People Will Never Accept Advanced Statistics (Or: You Can't Win If You Don't Buy A Ticket)

People as a whole will never accept advanced statistics because they are bad at math. The MSN website has an article up on it's main page right now talking about the odds of winning the lottery; here's the relevant portion:

Lotteries are often used as examples of innumeracy or financial illiteracy because it's common to misunderstand the probabilities on which the games are based...

We can digest the big numbers involved in the probabilities of winning the Lotto 6-49 in the very same way. The nice folks at the lottery assure us that the odds that any particular number will be drawn is one in 13,983,816. To state that same statistic in another way, any number may be expected to win 0.000007 per cent of the time.

So the next time you buy a 6-49 lottery ticket, you can be 99.999993 per cent confident that you will not win the big jackpot. Now, go ahead and compare that to your conviction about, well, pretty much anything else. (For instance, based on the most recent Transport Canada stats, on average you're more than four times more likely than that to die in a motor vehicle...today.)

Talk about buying with confidence! There may not be another product about which you can be so certain. You are virtually guaranteed not to win. In fact, you may as well just tear up your lottery ticket right in front of the clerk who sold it to you, and cavalierly toss the scraps in the trash.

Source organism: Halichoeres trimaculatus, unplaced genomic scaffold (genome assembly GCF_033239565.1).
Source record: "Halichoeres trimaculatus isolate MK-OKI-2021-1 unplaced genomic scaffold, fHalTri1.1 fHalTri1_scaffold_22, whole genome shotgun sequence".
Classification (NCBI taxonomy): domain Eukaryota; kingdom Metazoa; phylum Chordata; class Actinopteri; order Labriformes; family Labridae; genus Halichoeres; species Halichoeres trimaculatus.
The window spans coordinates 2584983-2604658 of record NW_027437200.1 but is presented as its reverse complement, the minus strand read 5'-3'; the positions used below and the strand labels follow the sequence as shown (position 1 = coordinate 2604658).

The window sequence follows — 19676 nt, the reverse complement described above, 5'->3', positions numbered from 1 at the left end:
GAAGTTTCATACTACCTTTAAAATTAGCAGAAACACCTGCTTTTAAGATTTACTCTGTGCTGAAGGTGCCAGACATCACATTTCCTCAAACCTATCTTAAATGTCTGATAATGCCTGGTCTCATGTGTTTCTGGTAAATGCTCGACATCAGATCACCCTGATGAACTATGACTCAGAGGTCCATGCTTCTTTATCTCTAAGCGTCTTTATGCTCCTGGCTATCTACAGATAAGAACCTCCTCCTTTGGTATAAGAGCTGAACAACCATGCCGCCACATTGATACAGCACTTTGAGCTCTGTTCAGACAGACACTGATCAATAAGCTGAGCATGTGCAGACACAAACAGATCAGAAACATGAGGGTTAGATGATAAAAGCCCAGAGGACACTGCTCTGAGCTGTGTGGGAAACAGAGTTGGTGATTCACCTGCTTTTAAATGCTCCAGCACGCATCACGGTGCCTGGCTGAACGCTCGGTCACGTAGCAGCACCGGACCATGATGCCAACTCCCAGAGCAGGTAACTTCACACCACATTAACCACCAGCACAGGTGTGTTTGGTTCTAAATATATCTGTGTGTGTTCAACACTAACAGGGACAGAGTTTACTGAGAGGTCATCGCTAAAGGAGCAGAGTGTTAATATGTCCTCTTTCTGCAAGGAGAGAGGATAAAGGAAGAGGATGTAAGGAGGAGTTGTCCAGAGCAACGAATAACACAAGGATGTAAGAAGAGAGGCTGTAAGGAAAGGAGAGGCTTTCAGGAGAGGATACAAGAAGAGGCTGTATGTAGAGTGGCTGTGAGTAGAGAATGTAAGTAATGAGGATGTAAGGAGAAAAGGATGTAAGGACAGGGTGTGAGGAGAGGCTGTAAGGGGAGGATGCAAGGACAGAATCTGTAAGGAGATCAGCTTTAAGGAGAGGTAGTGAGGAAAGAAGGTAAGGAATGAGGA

And yet, people continue to buy lottery tickets.

Now, I understand that there are real and identifiable problems with advanced statistics right now. But the simple fact of the matter is that people as a whole will never accept them, even if they are proven to work 90% or 95% of the time. It's something that I need to remember, something that anyone interested in pushing this viewpoint needs to remember.

Keep in mind that I'm not attacking people who don't accept these numbers now - because they're a long ways from being proven. My point is that no matter how well grounded the argument eventually becomes, large portions of society will not accept it, because some people simply won't have the necessary faculties to process the information. It reflects more on them than on the argument itself.

I don't really care how arrogant that sounds because it is true. In any society where lotteries such as 6-49 can make tremendous profits, there are just too many people who aren't capable of comprehending basic mathematics.

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